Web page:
Holiday Intolerance

happy holidays

My brother once said that once in a while I write about things that are controversial.    This may be one of those times.

I have watched folks get their underwear in a bunch because some people choose to say Happy Holidays rather than Merry Christmas.  I am talking about a tight bunch, maybe even a knot, and they have no problem telling anyone who does not use the phrase Merry Christmas they are wrong, lost, heathen, you pick your word.

Biblical scholars are quite uncertain about the actual date when Christ was born.  I acknowledge that December 25th is the day most, but not all Christian faiths, choose to observe the birth of Christ.     So greeting friends and associates who practice the Christian faith or hold Christian beliefs  with a greeting of Merry Christmas is perfectly correct..    Statistically they say about 70-80% of the US citizens say they are Christian.  So saying Merry Christmas is pretty safe.

On the other hand  nearly 30% of the citizens practice something other than the Christian religion.  I feel blessed that I had the opportunities to meet co-workers and neighbors who were in the 30%.  This life experience has made me a Happy Holiday girl.  I make no apologies.   I wish everyone peace on earth, good health and a happy holiday no matter how they celebrate it.    I have no interest in insulting a person  by suggesting their religion/belief system is wrong and mine is right.   It is to me more than tolerance; it is acceptance.    I have not seen the red phone to God, to let me know which religion is right.   So I seek to understand, find similarities and understand differences.

So the next time you consider telling someone that happy holiday is a wrong greeting, consider this, are you behaving in a Christian fashion?

My Favorite Holiday

Not Christmas but Thanksgiving.   I love Thanksgiving because it is a holiday everyone can embrace.  It has nothing to do with religion or buying gifts.  Rather than separating us by our beliefs or economics,  Thanksgiving allows us all to come together.      It has everything to do with acknowledging good fortunate and  how blessed you are in life.  There is so much to be thankful for, the love of our friends and family, food on our table, shelter from the seasons, a job when so many don’t , our health for so many don’t, our country,  and I could list so much more.   We each have been given so many gifts.   It is one day set aside to encourage us to say Thanks.   That by being a holiday it hopefully forces us to take a time out and include a little reflection on how blessed you are.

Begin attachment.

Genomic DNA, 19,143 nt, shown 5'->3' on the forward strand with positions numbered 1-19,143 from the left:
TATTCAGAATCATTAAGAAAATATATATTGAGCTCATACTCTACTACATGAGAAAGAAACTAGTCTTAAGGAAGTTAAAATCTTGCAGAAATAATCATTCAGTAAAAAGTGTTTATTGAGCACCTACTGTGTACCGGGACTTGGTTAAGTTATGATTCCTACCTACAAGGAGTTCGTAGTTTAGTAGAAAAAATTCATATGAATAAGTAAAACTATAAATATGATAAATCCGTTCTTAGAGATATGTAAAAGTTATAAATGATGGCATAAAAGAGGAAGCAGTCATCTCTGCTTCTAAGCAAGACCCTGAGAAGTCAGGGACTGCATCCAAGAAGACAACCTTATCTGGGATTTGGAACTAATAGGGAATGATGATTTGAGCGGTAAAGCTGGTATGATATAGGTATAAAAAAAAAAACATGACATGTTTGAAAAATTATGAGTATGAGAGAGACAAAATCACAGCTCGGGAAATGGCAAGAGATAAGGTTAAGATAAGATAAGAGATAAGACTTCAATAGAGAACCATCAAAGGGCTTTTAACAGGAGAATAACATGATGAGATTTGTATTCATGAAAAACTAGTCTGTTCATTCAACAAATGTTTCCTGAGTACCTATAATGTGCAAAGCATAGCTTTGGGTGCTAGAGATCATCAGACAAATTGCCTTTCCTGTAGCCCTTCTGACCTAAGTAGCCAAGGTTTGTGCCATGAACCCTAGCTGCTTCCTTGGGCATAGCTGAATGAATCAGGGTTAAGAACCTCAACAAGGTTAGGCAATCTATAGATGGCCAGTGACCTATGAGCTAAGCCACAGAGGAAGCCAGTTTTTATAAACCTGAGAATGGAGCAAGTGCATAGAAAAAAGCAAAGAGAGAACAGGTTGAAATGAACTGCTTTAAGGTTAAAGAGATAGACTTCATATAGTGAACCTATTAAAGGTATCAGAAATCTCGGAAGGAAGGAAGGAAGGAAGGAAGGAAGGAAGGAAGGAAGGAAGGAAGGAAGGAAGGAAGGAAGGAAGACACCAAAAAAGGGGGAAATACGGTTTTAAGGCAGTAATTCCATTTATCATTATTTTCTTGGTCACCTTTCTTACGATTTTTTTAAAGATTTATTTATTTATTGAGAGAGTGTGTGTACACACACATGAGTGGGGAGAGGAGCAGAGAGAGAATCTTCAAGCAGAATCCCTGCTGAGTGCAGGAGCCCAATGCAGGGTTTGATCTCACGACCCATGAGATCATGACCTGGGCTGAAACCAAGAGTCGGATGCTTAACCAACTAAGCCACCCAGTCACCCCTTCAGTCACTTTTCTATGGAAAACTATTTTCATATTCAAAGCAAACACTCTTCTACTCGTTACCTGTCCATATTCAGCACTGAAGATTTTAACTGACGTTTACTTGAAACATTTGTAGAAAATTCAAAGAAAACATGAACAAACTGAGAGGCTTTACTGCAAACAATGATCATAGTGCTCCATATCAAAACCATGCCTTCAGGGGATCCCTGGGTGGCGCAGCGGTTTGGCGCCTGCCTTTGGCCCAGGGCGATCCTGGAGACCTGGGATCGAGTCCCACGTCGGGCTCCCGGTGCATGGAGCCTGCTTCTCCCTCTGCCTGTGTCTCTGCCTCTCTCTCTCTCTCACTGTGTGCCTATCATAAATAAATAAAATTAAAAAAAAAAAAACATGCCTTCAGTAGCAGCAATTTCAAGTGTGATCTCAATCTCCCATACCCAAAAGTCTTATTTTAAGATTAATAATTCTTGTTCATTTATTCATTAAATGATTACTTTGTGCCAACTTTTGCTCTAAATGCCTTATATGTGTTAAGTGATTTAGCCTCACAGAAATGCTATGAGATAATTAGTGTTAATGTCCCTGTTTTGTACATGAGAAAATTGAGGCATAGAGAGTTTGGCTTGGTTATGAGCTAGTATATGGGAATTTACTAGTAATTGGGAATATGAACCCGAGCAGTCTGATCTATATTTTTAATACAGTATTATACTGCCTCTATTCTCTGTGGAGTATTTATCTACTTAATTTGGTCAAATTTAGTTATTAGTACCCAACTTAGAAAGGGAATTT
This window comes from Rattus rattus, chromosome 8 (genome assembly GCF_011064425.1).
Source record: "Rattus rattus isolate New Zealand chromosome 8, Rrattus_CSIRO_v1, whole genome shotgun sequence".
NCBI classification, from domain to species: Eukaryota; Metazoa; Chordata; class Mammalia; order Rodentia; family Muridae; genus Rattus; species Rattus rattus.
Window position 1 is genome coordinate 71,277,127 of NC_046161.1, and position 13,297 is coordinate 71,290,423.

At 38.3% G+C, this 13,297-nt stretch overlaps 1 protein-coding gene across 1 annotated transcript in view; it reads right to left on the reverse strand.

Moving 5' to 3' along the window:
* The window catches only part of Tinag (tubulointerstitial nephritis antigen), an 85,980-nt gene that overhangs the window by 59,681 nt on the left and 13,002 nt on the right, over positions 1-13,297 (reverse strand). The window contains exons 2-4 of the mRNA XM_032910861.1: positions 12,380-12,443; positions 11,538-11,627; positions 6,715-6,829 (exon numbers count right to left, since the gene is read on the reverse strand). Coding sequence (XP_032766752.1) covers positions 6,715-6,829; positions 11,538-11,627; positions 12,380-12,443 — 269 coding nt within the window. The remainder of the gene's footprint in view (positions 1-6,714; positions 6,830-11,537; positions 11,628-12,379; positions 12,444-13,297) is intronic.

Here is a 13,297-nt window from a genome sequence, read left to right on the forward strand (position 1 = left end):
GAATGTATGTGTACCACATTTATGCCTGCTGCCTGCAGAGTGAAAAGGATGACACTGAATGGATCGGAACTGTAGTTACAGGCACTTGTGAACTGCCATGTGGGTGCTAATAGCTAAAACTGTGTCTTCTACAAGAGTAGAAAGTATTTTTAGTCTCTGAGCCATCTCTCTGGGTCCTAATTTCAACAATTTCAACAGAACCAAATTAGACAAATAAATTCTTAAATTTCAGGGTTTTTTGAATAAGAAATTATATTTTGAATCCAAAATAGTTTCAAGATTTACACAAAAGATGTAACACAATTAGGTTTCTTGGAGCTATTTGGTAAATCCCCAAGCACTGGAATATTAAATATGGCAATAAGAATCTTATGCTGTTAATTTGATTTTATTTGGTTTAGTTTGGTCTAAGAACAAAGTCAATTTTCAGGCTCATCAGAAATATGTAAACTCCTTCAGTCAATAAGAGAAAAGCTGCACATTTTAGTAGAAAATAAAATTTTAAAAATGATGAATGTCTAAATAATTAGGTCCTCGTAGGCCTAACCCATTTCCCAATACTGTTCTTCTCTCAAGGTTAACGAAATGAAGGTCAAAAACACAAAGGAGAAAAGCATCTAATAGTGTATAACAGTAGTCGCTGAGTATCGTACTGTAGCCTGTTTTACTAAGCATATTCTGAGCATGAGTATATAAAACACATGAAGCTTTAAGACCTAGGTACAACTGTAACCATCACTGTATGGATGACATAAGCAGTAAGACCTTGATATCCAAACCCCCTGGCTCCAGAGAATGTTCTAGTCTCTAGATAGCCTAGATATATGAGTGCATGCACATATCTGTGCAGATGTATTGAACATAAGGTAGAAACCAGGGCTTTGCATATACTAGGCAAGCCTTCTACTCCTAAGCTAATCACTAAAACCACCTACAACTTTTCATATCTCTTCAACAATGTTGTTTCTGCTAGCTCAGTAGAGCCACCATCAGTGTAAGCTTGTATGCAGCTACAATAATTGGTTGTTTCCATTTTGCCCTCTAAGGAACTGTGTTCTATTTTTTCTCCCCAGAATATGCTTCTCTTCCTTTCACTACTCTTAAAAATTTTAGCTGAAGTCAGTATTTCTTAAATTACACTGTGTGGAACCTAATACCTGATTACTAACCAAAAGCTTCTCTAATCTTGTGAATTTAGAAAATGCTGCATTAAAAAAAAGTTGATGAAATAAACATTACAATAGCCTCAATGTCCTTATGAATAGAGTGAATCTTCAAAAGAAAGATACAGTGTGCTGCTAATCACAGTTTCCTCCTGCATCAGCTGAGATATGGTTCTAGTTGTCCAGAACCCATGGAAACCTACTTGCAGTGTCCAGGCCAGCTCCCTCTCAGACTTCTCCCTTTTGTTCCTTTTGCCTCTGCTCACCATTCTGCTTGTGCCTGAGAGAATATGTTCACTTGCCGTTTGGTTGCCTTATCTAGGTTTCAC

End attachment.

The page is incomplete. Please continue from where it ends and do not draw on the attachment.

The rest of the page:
I love that Thanksgiving is a secular holiday. I have over the years have celebrated with great joy and reflection with my family, friends and acquaintances of so many different religious persuasions.   We have hosted people in our home of many different faiths: Jewish, Islam, Christians,  Muslim, shamanic believers, agnostic, and no faiths at all, atheists.   In this time of such strife, that we came together in a single home and reflect on our blessings, was in itself a blessing.  We always said grace and everyone at the table contributes with something they are thankful for.   Imagine all of us praying together, not in the name of one religion or another but as humankind.   It  gives me hope that the rest of the world can work toward not fighting in the name of religion.  That is truly something to be thankful for,  the love of humankind.

God Could Have Made Us Alike

This current election cycle is focusing on one of the candidate’s religion.  Is it Christian or not?   It infuriates me, because God is all powerful and could have made us all alike in every way.  Instead God has chosen to make each of us unique.    I am not sure why we have so many organized religions in the world.   I don’t see any leader of the organized religions with a red phone direct to God, Allah or their name for the highest being. It is not for me to understand, I have faith in God’s master plan.  I do know that God has directed us to love our neighbors.  Not, be tolerant of others.  Not, be understanding of others.  Not, accepting of others.   But repeatedly the Bible tells us to  love.

Matthew 22:37-39  Jesus replied: ” ‘Love the Lord your God with all your heart and with all your soul and with all your mind.’  This is the first and greatest commandment.  And the second is like it: ‘Love your neighbor as yourself.’

What a challenge!  I am not sure, but I suspect other organized religion’s holy documents have a similar sayings.  Wouldn’t it be a wonderful world if we all sought to love one another.  I know that I do not always  do well  loving others, but the above verse serves to remind me to continue in that quest and we are all neighbors.